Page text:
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1914 Day By Day Cartoons

Free THE CARTOON MUSEUM, LONDON / BBC RADIO 4, 1914 DAY BY DAY SHOW View the cartoons online

Image credit: World War One Begins, 1914. Cartoon: Steve Bell. Copyright Steve Bell 2014/All Rights Reserved

WW1 Heritage / 19 Day By Day Cartoons

Cartoons and World War One

Some of the most powerful and memorable images from the First World War are by cartoonists. Comic artists played a major role in keeping up morale and raising money both during and after the war. There are many different styles of cartoons which were part of people’s everyday lives in their everyday communication, in recruitment and fundraising and in helping keep peoples spirits up.

Cartoonists played a major role in recruitment. One of the most famous images from the war is Alfred Leete’s poster design featuring Lord Kitchener – ‘Your Country Needs You’. This inspired the 1917 image in the US by James Montgomery Flagg, ‘I Want You for the US Army’.

Bert Thomas drew the famous cartoon of a grinning soldier lighting a pipe with the caption “’Arf a mo’ Kaiser!” showing the British Tommy cocking a snook at the fearsome German emperor. The cartoon appeared in the Weekly Dispatch in aid of the paper’s tobacco-for-troops fund which raised around £250,000.

The most famous cartoon of the war was Bruce Bairnsfathers ‘ One of our Minor Wars – Well,  if you knows of a better ‘ole go to it.’ It showed two Tommies stuck in a shell hole while gunfire crackles above and around them. It featured a Midlands Tommy ‘Old Bill’ who went on to appear in other cartoons, books, a play in the West End, comic strips and two films not to speak of hundreds of thousands of pieces of merchandise – cups, plates, etc. which are still to be found in antique fairs today.

Bairnsfather was a serving officer and understood the boredom and the danger faced by men on the front. His cartoons were hugely popular with the men reflecting the many aspects of the reality of life in the trenches– the rain and mud, bad food and other problems. There is even a bus now in the Imperial War Museum named ‘Old Bill’ with the character’s head as a mascot on the bonnet.

Another popular artist was William Heath Robinson whose complicated contraptions entertained and amused the men during their hours of boredom. Many soldiers sent him ideas for cartoons some of which he used. His cartoons did not demonise the Germans but rather showed them as buffoons.

Cartoon strips by artists such as William Haselden made fun of the Kaiser helping people to believe that the German army was beatable and making fun of ‘Big and Little Willie’ – the Kaiser and his son.

Another feature of the war was the many comic postcard designs featuring war time life both on the fighting front and the home front. Some of the designs reflected the importance of fighting for your country and the contribution made by women. Again it helped keep up morale raising a smile amongst those at home and abroad.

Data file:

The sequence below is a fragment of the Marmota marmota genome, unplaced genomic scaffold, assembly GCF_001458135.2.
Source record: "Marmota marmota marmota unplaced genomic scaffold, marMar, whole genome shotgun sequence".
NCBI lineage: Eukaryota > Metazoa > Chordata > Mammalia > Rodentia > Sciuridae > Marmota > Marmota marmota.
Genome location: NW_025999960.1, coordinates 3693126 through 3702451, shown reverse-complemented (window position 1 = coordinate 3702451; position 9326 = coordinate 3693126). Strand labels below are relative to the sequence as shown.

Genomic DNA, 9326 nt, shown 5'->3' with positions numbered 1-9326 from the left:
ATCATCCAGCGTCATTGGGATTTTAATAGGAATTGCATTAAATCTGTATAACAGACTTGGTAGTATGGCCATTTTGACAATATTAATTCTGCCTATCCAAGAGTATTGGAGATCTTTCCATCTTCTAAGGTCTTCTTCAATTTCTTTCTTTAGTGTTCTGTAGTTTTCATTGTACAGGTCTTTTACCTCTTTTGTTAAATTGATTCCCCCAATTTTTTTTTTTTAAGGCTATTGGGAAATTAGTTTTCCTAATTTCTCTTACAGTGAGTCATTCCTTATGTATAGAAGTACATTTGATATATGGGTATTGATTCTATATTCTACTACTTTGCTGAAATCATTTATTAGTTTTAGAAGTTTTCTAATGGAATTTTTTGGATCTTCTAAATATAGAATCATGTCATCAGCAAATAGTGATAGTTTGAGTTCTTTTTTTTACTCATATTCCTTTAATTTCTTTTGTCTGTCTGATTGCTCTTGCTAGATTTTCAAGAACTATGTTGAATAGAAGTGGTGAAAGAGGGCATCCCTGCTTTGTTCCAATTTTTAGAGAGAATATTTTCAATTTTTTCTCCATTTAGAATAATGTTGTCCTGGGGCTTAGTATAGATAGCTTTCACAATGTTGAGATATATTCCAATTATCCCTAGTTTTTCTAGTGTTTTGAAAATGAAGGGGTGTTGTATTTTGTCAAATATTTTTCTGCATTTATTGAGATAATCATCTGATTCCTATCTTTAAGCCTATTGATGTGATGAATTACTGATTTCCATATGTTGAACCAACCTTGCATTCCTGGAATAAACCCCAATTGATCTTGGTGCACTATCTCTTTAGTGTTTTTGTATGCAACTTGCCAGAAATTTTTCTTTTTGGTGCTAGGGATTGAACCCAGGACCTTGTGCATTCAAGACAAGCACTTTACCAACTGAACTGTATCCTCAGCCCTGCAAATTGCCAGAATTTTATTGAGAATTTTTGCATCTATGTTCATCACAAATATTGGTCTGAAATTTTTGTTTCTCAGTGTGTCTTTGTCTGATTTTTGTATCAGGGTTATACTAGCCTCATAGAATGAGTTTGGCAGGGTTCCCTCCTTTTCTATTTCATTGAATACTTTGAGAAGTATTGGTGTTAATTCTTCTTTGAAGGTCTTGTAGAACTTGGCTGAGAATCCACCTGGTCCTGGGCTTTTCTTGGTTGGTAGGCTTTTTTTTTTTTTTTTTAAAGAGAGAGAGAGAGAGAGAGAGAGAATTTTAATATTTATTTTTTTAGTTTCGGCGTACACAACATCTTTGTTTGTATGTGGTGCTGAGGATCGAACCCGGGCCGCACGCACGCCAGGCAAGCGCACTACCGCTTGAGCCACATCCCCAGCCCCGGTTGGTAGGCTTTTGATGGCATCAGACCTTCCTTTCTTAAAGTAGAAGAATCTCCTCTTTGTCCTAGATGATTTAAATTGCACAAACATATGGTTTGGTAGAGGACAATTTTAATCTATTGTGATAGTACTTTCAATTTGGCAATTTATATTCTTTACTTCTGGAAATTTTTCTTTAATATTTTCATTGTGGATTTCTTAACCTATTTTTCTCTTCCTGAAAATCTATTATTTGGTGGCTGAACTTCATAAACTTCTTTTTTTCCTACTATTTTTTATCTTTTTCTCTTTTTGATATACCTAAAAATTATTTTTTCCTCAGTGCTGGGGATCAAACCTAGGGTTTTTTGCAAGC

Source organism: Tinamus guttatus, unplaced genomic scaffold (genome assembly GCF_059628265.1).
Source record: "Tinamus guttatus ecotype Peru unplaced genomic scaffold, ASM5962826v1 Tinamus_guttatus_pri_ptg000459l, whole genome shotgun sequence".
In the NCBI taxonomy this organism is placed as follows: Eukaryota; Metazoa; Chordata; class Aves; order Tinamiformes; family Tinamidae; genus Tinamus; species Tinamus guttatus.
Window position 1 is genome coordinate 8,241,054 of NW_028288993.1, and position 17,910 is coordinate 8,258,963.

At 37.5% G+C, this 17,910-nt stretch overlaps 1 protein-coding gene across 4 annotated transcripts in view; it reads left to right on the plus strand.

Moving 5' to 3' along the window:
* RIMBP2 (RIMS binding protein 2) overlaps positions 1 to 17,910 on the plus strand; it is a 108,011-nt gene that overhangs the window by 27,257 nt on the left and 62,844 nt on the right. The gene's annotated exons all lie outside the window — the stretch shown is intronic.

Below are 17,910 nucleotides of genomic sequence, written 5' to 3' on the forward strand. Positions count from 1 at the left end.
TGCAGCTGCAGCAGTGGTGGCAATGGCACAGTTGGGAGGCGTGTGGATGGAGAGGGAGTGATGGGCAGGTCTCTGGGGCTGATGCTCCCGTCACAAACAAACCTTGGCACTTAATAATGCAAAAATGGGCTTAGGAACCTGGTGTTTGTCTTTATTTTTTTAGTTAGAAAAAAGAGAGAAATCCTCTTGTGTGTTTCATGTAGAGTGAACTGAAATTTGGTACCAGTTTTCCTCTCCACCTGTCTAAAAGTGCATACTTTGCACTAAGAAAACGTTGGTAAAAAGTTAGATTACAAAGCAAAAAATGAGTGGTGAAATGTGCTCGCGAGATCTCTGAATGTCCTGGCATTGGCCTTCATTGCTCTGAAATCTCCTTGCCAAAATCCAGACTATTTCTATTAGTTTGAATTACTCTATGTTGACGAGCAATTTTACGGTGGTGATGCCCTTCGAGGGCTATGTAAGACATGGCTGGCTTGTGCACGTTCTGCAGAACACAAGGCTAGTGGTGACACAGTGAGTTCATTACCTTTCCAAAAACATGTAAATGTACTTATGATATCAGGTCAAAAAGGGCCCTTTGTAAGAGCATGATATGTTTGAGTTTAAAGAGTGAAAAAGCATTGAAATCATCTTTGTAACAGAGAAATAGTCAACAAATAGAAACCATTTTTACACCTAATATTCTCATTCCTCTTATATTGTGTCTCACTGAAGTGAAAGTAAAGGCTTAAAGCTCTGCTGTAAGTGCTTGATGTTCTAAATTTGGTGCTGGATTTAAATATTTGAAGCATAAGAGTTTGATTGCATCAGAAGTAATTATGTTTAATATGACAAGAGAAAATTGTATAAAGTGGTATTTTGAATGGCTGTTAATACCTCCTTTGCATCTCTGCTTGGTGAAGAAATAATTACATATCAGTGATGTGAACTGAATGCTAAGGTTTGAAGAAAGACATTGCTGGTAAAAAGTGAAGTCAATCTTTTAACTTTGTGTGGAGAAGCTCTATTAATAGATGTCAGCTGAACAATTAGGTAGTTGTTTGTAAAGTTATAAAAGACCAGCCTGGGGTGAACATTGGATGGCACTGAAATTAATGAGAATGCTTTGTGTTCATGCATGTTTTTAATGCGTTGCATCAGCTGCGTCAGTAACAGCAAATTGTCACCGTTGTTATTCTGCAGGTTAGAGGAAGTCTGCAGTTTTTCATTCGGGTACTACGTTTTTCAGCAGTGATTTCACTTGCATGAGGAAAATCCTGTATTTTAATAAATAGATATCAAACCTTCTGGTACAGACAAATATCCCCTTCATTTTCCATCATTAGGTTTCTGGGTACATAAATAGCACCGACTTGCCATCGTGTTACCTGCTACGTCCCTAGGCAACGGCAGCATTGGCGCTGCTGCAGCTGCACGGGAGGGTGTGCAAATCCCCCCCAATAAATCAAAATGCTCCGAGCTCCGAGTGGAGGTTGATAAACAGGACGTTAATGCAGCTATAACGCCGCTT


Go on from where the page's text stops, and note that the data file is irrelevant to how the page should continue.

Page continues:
Cartoons of the Great War are one of the most evocative and memorable images from the period and give a real sense of how people kept going in the face of deprivation and loss.

Anita O’Brien

Director/Curator – Cartoon Museum

The image fills the whole with text in black positioned underneath. All is set against a plain white background. image: a young boy, shown full-length and facing the viewer, wearing a wide-brimmed naval cap marked “U.S.N.”, a long sword on a shoulder belt and bell- bottomed trousers. His arms are determinedly folded across his bared chest as he stands astride his toy submarine. text: Who Says We Ain’t Ready

 

A cartoon from the First World War period by Frank Holland “An Object Lesson: This Little Pig stayed at Home” depicting a lazy conscientious objector who stayed at home while the rest of his family contributes to the war effort. Holland, an artist, worked as a cartoonist for Lord Harmsworth from the 1890s until the First World War. His work appeared in various magazines and newspapers, including the Daily Mail.

 

 

Archduke Franz Ferdinand of Austria and his wife descend the steps of the City Hall, Sarajevo to their motor car, a few moments before their assassination.
© Image IWM

 

Archduke Franz Ferdinand, heir to the Austro Hungarian Emperor, with his wife Sophie, Duchess of Hohenberg and their three children, Princess Sophie, Maximilian, Duke of Hohenburg and Prince Ernst von Hohenberg. The Archduke had married his wife, a former lady in waiting to Archduchess Isabella in July 1900. Because Sophie’s background was not royal, the marriage was morganatic, and the children excluded from the succession to the Austro Hungarian throne. The assassination of the Archduke and his wife during a state visit to the Bosnian capital, Sarajevo, on 28 June 1914, precipitated the First World War.
Image credit – Austro Hungarian official court photographer, pre-1914 © IWM

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